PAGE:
World Bank President Ajay Banga unveiled new plans on Tuesday to stretch the bank’s balance sheet and help countries tackle climate change and other challenges, but said a capital increase would still eventually be needed.
Banga, a former Mastercard CEO who took over the helm of the World Bank on June 2, announced the new proposals to “make our balance sheet work harder” during a meeting of finance officials from the Group of 20 major economies in Gandhinagar, India.
The new steps, still being discussed with shareholder countries, come on top of initial steps approved in April that will boost World Bank lending by up to $50 billion over the next decade.
The U.S., the bank’s biggest shareholder, kicked off the push for reforms in October, later nominating Banga to succeed former president David Malpass with a specific mandate to accelerate the evolution of the nearly 70-year-old institution.
U.S. Treasury Secretary Janet Yellen this week called for more work to reform the World Bank and other multilateral development banks, saying capital increases would be on the table only after they undertook changes to expand their capacity to help countries tackle climate change and other challenges.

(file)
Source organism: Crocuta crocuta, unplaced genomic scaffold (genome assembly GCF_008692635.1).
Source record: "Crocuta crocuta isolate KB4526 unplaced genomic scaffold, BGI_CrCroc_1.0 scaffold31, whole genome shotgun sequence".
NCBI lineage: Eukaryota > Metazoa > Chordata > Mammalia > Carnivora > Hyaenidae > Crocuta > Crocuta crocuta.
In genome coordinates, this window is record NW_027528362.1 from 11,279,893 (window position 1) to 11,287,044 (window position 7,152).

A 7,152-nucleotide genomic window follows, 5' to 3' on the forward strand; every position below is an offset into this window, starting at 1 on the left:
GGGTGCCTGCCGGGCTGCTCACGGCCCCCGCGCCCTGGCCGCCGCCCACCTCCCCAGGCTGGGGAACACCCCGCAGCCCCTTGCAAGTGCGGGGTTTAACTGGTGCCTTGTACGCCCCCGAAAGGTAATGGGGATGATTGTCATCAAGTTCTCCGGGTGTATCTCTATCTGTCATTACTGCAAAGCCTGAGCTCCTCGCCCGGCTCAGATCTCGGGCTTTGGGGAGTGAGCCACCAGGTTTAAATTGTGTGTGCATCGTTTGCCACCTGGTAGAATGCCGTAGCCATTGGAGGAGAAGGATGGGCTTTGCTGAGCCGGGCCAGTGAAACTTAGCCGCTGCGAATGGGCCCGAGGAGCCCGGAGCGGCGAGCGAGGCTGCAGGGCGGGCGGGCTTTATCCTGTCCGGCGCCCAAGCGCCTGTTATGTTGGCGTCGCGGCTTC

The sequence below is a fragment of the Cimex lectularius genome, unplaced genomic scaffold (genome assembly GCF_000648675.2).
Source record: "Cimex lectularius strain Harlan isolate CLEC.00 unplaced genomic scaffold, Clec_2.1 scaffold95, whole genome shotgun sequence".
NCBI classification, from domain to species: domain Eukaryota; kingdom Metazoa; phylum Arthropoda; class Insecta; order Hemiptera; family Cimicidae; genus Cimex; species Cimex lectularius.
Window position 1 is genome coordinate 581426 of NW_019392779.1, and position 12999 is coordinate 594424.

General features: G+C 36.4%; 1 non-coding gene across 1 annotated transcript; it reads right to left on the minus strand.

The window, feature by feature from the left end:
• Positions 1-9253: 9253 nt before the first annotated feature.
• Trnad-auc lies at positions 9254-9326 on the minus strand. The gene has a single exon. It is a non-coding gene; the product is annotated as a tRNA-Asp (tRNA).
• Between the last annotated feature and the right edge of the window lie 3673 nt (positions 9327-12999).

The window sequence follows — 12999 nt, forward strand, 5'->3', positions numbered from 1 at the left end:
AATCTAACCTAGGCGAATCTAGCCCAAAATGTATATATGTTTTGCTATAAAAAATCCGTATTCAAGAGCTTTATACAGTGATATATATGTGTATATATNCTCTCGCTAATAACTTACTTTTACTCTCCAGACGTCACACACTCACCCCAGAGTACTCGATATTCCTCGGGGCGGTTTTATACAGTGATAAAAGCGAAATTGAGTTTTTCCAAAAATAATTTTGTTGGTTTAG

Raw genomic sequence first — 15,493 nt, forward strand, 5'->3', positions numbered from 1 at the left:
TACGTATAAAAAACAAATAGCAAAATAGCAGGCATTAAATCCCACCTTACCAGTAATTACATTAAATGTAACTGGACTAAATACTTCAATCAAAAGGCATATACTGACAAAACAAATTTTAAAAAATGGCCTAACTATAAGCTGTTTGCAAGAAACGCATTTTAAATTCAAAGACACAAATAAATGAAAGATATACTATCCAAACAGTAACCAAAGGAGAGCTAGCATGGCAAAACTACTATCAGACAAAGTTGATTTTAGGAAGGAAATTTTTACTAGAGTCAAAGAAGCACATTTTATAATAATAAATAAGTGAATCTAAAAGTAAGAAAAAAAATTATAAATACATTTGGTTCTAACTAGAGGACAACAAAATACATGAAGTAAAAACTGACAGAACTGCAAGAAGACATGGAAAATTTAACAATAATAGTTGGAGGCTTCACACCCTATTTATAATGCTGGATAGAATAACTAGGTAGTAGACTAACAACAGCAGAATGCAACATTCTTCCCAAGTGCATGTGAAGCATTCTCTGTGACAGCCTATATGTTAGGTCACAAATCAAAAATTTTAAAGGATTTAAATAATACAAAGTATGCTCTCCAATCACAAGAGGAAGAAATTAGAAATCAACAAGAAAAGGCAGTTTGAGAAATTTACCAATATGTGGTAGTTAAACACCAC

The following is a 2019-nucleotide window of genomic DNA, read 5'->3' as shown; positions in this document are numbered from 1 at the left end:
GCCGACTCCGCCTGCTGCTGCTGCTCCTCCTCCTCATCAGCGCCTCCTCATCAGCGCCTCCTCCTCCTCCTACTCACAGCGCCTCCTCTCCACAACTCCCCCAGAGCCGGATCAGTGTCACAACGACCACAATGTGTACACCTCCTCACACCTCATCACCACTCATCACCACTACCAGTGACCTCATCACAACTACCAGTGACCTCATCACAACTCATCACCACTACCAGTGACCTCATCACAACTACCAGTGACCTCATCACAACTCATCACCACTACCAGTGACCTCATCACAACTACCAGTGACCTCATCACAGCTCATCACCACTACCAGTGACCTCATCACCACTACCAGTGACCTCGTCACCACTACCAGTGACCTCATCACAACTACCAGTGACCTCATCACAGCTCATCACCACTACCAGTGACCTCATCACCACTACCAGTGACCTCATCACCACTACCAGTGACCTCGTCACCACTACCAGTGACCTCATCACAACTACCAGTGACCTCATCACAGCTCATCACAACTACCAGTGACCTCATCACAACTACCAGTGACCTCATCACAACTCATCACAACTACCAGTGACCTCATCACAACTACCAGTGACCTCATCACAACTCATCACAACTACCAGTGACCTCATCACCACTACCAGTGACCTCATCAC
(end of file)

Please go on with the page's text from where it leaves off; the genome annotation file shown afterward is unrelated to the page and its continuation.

“We are making quick progress,” Banga said in a prepared text of his remarks. “We are building a better bank, but eventually we will need a bigger bank.”
The plans could generate tens of billions of additional lending by allowing shareholders to guarantee loans if countries cannot repay them, a move the World Bank said would allow it to generate $6 in new lending for every $1 in guarantees over a 10-year period – or $30 billion for every $5 billion.
In another step, the bank could also issue a new hybrid capital instrument that would allow shareholders to invest in bonds, allowing it to boost lending by up to $6 billion.
It proposes to absorb more risk and expand lending by widening conditions for callable capital – money pledged by governments but not currently “paid-in.”
And it plans to expand very low or zero-interest lending, including through a new $6 billion crisis facility set up for the poorest countries through the International Development Association.